Shashi Tharoor’s brilliant but deeply flawed thesis in The Battle of Belonging takes off from where G.K Chesterton left it off long back when he said: “‘My country, right or wrong’, is a thing that no patriot would think of saying except in a desperate case. It is like saying, ‘my mother, drunk or sober’.” Tharoor is brilliant with words, which he uses not to convince but to confuse, obfuscate and deceive. He writes brilliantly, except this time around his core arguments are fundamentally flawed.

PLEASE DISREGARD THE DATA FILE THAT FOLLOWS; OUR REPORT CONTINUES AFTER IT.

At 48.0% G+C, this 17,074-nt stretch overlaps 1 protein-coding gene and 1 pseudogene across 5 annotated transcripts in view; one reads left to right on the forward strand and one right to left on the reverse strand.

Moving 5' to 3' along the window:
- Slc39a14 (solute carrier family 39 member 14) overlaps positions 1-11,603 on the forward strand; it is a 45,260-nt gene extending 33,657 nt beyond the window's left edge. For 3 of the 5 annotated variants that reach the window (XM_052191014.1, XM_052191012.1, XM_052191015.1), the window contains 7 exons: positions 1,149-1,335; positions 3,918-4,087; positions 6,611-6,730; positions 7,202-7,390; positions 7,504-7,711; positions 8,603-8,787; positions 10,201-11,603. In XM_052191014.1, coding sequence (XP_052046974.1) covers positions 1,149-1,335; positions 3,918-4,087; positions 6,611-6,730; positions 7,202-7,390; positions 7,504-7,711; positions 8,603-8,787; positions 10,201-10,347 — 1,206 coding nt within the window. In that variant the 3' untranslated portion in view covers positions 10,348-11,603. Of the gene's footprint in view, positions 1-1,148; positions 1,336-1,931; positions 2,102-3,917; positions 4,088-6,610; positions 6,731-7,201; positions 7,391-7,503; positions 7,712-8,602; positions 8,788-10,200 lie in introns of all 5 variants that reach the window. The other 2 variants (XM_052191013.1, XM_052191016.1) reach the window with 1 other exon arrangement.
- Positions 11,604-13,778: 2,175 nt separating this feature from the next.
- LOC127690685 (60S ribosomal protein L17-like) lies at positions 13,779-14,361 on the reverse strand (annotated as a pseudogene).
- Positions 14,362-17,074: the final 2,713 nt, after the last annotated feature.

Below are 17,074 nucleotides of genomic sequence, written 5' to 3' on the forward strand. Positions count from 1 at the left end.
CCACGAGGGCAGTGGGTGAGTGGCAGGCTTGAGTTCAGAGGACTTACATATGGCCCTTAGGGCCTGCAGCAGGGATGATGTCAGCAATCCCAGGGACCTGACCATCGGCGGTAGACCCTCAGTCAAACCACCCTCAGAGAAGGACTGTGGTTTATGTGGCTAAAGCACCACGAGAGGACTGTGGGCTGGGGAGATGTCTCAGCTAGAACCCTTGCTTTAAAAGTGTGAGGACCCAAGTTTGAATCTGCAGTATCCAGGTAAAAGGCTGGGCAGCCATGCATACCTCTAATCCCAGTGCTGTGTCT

It’s the old trick of assembling all the good things that you can imagine about patriotism, tot up everything you think is wrong, stick it to nationalism and then prove that the former is better than the latter. Tharoor argues that the nationalist loves the country but doesn’t question his government ever, but that doesn’t mean the patriot doesn’t have to love the leader or follow his commands. Love of country does not require absolute obedience to its government, but that is true for both nationalists and patriots, except in Tharoor’s construct of convenience. Demonise nationalism, applaud patriotism and gently allude political tags to each to suit one’s politics. For instance, Arun Shourie and Rathin Roy, to name just two who have been critical of this government’s policies, but have always admired some of the bold reforms initiated by it. Does it make them any less nationalistic or any more patriotic than others?